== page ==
A Story of Recovery:

No Substitute for God


A recent mental binge, fueled by self-centered fear, started with a text from my 21-year-old sister: She would be substitute teaching at the school where I teach. My first thought was, Thank you God she has an opportunity to earn additional income today! But, that thought was immediately followed by, What if something goes wrong? The fear flurries began, and I found myself knee-deep in a fearmageddon. My school works with a population of students I have sometimes found challenging, and I feared she would be physically or emotionally harmed by one or more students, that she would be unable to defend herself, and that I would need to come to her aid in a way that would jeopardize my job.

My sister stopped by my classroom that morning before I started teaching, and I gave her a pep talk that she didn’t ask for but I knew she needed: “Sometimes, it’s not you. It’s them. Don’t take things personally. Remember they are teenagers—children, in fact. Your students might be a little self-conscious because they are in high school and are still emerging readers. Oh, and feel free to let Ms. Such and Such know that you are my younger sibling, but only if you want. Basically, don’t lose your temper or your job today, and I will try to do the same.” Insert wink and awkward chuckle here. I tried to handle my fear by giving her too much advice. Her coy smile indicated that my advice, although unsolicited, was well received. I hugged her, she sauntered across the hall to her classroom, and I began setting up for my first class.

As the students began trickling toward our respective classrooms, I thought, This is going to be okay.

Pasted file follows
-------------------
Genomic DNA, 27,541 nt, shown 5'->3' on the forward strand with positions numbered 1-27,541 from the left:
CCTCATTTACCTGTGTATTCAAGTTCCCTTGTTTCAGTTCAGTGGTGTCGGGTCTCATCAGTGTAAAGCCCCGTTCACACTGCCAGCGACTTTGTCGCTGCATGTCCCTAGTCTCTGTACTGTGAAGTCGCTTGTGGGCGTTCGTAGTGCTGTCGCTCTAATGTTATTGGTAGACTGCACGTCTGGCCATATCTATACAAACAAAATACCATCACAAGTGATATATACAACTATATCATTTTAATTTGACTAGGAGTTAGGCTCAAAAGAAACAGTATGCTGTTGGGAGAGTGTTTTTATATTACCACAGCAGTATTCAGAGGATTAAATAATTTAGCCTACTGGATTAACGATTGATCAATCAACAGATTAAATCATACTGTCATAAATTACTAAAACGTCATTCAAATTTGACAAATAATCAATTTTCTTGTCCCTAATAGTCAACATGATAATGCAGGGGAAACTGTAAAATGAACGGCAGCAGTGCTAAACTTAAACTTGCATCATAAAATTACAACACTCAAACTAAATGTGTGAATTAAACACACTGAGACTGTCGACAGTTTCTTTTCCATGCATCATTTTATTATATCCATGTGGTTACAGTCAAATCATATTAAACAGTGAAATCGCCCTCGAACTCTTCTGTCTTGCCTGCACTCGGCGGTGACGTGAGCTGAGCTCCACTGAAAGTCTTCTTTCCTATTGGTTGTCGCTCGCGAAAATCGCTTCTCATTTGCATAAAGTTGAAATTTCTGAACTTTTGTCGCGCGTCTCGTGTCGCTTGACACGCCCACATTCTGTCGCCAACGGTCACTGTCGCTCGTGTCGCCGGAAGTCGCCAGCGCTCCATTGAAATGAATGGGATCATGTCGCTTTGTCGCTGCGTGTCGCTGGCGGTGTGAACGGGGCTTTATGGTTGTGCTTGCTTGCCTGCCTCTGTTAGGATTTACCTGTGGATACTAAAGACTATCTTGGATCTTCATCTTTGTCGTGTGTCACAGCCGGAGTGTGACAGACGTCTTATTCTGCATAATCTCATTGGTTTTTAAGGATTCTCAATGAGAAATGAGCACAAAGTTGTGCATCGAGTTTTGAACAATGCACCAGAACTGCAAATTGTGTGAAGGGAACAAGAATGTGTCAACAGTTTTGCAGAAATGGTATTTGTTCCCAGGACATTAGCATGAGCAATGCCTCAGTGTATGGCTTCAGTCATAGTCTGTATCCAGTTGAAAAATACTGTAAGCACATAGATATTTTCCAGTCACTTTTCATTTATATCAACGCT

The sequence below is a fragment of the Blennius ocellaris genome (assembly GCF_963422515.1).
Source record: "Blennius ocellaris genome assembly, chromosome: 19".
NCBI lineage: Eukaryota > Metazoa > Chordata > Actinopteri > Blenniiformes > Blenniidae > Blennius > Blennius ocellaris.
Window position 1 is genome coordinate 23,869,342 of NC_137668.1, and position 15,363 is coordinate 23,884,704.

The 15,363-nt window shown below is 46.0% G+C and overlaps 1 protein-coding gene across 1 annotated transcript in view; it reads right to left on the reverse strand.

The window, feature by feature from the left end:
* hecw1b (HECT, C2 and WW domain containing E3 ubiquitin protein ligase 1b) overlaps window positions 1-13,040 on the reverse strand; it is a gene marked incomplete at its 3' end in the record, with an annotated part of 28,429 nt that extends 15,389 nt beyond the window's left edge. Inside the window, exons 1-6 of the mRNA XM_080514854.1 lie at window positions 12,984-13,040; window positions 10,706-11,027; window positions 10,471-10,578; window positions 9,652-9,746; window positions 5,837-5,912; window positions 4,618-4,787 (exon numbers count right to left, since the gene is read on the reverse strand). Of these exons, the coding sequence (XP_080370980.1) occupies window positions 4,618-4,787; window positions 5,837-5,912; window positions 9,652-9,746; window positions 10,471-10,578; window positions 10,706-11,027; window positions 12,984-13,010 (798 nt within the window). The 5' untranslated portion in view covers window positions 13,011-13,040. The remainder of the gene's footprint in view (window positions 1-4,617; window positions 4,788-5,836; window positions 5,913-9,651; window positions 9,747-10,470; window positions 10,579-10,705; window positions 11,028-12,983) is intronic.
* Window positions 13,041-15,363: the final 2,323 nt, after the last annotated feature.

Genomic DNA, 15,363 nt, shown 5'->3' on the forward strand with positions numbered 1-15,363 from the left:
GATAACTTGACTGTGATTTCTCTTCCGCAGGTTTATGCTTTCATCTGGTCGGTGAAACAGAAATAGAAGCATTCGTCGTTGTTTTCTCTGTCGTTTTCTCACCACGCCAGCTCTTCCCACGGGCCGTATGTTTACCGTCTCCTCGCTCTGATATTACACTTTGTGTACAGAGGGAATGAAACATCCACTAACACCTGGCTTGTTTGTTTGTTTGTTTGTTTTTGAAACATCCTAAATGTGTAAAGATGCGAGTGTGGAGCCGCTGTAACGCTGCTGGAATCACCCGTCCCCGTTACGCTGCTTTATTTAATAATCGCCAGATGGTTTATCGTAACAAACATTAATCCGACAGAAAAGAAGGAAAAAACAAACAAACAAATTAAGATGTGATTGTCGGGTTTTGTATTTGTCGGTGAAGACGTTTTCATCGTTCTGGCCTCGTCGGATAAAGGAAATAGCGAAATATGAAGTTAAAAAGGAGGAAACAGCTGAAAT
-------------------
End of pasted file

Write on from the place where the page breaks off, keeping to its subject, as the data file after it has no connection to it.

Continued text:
It was—until the lunch period. As my boss and I waited in line to use the microwave, a voice pierced through the walkie-talkie my supervisor was carrying. “Administrator presence is needed in room 313!!” My supervisor locked eyes with me, adjusted the volume on the walkie-talkie, and evaporated into the hallway. At that point, things didn’t really register. I forgot that I informed my supervisor that my sister would be substituting today. Anyway, my lunch looked delicious and its aroma was inviting me to sit down and thank God for another abstinent meal. Before I prayed, a thought bubbled over in my mind: Text your sister. Ask her what room she’s in. I debated with myself about whether I should just eat lunch or text my sister to confirm her safety. Really, this was a debate about whether I would trust God to handle things or if I would substitute faith for fear. Fear won, and I asked my sister what room she was in. I flipped over my phone (as if that was going to magically mean that she wouldn’t be in room 313), prayed, and started to eat.

Half way through my meal, my phone vibrated. I didn’t touch it. I took a deep breath and keep eating, abiding by my sponsor’s suggestion to eat without interruption. My fears grew, but I took my time eating and continued thanking my Higher Power for another abstinent meal. I was trying to combat potential negative thoughts with thankful ones. As soon as I finished my lunch, I turned my cell phone over to see her reply: “Room 313.” My fears gripped me, and I should have turned to God but I didn’t. Instead, I went to see if I could help my sister because I assumed students were fighting or had engaged her in a power struggle. I was so disturbed by her text message that I torpedoed out of my seat, a roving kaleidoscope of fear, anger, and rage. I weighed my approach as I obsessed over possible scenarios. Would I enter room 313 using profanity to address and shock the students? Would I lecture them and disclose that the substitute they were taunting was one of my younger siblings? Could I demand that they exit the room and attempt to “scare them straight?” Would I resort to physical violence? Should I contact their parents?